William C. Shiel Jr., MD, FACP, FACR
Dr. Shiel received a Bachelor of Science degree with honors from the University of Notre Dame. There he was involved in research in radiation biology and received the Huisking Scholarship. After graduating from St. Louis University School of Medicine, he completed his Internal Medicine residency and Rheumatology fellowship at the University of California, Irvine. He is board-certified in Internal Medicine and Rheumatology.
Catherine Burt Driver, MD
Catherine Burt Driver, MD, is board certified in internal medicine and rheumatology by the American Board of Internal Medicine. Dr. Driver is a member of the American College of Rheumatology. She currently is in active practice in the field of rheumatology in Mission Viejo, Calif., where she is a partner in Mission Internal Medical Group.
In this Article
- Osteoporosis facts
- What is osteoporosis?
- What are osteoporosis causes and risk factors?
- What are osteoporosis symptoms and signs?
- What are the consequences of osteoporosis?
- Why is osteoporosis an important public health issue?
- What factors determine bone strength?
- What tests do health care professionals use in the diagnosis of osteoporosis?
- What types of health care professionals treat osteoporosis?
- Who should have bone density testing?
- What is the treatment for osteoporosis, and can osteoporosis be prevented?
- Exercise, quitting cigarettes, and curtailing alcohol
- Calcium supplements for osteoporosis
- Vitamin D for osteoporosis
- Can adding certain foods to one's diet help to prevent osteoporosis?
- Are there foods to avoid when it comes to osteoporosis?
- Hormone therapy (menopausal hormone therapy)
- Medications that prevent bone loss and breakdown
- Choosing an osteoporosis medication
- Prevention of osteoporosis due to long-term corticosteroids
- Monitoring osteoporosis therapy
- Prevention of hip fractures in elderly people with osteoporosis
- What are complications of osteoporosis?
- What is the prognosis (outlook) for patients with osteoporosis?
- Osteoporosis FAQs
- Find a local Internist in your town
What types of health care professionals treat osteoporosis?
Health care professionals who treat osteoporosis include generalists and internists as well as gynecologists, endocrinologists, rheumatologists, and, for fractures, bone surgeons (orthopedists).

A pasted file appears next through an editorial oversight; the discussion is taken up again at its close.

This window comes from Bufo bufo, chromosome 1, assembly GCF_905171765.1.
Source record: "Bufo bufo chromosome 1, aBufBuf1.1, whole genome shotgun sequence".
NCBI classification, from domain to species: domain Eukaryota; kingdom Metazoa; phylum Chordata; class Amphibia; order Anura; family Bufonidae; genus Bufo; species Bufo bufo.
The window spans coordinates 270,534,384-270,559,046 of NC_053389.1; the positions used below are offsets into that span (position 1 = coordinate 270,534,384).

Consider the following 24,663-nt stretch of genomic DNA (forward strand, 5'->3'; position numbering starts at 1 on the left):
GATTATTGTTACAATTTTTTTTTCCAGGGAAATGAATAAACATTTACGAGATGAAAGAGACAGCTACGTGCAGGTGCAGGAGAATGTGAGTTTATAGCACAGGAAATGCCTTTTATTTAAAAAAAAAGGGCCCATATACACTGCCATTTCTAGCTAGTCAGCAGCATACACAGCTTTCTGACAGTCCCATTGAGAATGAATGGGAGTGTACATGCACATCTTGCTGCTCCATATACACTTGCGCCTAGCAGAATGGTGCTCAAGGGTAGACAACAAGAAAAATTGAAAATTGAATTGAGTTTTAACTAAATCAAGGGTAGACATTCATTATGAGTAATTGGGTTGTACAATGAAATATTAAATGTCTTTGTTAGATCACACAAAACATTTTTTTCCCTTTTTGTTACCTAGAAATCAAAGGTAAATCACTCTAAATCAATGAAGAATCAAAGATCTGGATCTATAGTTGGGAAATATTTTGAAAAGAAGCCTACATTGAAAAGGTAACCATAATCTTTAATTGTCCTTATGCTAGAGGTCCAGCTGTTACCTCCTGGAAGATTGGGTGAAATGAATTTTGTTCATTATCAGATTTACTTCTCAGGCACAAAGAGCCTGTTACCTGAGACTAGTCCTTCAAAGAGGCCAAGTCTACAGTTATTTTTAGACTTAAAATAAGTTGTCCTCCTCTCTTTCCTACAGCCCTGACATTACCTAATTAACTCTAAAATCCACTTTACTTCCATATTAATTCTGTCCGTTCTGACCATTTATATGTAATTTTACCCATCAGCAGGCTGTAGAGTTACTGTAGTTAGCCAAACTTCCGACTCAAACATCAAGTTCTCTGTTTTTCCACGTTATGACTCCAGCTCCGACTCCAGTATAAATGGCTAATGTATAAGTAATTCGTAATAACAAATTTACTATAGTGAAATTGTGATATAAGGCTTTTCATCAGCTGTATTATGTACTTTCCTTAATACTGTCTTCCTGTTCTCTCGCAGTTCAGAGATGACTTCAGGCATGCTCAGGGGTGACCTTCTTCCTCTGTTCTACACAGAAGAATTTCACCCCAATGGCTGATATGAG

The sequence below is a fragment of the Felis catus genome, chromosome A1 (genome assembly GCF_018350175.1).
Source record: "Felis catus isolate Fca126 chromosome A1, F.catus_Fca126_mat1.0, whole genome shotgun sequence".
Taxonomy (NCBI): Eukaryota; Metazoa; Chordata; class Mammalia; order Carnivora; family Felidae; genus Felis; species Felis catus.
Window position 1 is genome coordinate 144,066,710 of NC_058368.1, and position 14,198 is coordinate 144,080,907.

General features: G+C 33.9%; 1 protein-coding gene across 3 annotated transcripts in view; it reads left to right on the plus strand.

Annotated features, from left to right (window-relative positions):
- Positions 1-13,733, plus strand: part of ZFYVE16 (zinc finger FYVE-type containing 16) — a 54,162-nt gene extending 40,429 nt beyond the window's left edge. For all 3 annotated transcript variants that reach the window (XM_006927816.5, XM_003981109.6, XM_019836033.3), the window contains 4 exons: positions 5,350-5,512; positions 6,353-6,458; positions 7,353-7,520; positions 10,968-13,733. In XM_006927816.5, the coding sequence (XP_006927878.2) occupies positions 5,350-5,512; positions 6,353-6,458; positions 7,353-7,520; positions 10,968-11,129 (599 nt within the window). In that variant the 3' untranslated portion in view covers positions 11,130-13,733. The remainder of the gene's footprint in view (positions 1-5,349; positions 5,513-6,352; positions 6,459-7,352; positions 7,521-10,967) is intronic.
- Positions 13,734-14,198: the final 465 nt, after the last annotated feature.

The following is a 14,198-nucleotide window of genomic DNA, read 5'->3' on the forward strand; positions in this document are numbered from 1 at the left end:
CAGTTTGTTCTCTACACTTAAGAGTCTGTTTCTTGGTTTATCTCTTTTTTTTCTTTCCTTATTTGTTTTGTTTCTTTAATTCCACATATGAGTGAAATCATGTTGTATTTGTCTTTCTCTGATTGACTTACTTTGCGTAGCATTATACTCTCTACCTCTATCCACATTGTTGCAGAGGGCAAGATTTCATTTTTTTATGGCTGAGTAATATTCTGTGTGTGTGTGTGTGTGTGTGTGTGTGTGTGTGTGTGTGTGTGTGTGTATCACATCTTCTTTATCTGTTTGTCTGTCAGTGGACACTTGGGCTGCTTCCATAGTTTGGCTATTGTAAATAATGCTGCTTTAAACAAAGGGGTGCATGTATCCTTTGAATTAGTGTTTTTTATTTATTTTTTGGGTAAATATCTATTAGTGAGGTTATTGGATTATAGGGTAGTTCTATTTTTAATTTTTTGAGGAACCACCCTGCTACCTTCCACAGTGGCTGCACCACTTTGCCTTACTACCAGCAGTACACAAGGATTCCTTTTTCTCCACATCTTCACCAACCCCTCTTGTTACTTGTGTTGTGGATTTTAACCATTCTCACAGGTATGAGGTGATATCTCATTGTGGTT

Who should have bone density testing?
The National Osteoporosis Foundation guidelines state that there are several groups of people who should consider DXA testing for proper diagnosis of bone health:
- All postmenopausal women below age 65 who have risk factors for osteoporosis
- All women aged 65 and older
- Postmenopausal women with fractures, although this is not mandatory because treatment may well be started regardless of bone density
- Women with any of more than 50 medical conditions associated with osteoporosis; a primary care physician can scan a patient's list of medical illnesses to determine if one of these conditions is present (see causes above)
- Women whose decision to begin treatment for osteoporosis might be aided by bone density testing to determine the presence or absence of osteoporosis or osteopenia
The National Osteoporosis Foundation guidelines state that bone-density testing does not need to be performed if a person has a known osteoporotic fracture because the patient will be treated for osteoporosis with or without a bone-density study. In addition, bone-density testing is not appropriate if the person undergoing the test is not willing to take treatment based on the results. Therefore, if bone-density testing is done, it should be performed on people willing to take some specific action to improve their bone health based on the results.
What is the treatment for osteoporosis, and can osteoporosis be prevented?
The goal of treatment of osteoporosis is the prevention of bone fractures by reducing bone loss or, preferably, by increasing bone density and strength. Although early detection and timely treatment of osteoporosis can substantially decrease the risk of future fractures, none of the available treatments for osteoporosis are complete cures. In other words, it is difficult to completely rebuild bone that has been weakened by osteoporosis. Therefore, prevention of osteoporosis is as important as treatment. The following are osteoporosis treatment and prevention measures for optimal health of the bone:
- Lifestyle changes, including quitting cigarette smoking, curtailing excessive alcohol intake, exercising regularly, and consuming a balanced diet with adequate calcium and vitamin D
- Medications that stop bone loss and increase bone strength, such as alendronate (Fosamax), risedronate (Actonel), raloxifene (Evista), ibandronate (Boniva), calcitonin (Calcimar), zoledronate (Reclast), and denosumab (Prolia)
- Medications that increase bone formation such as teriparatide (Forteo)
Get tips and advances in treatment.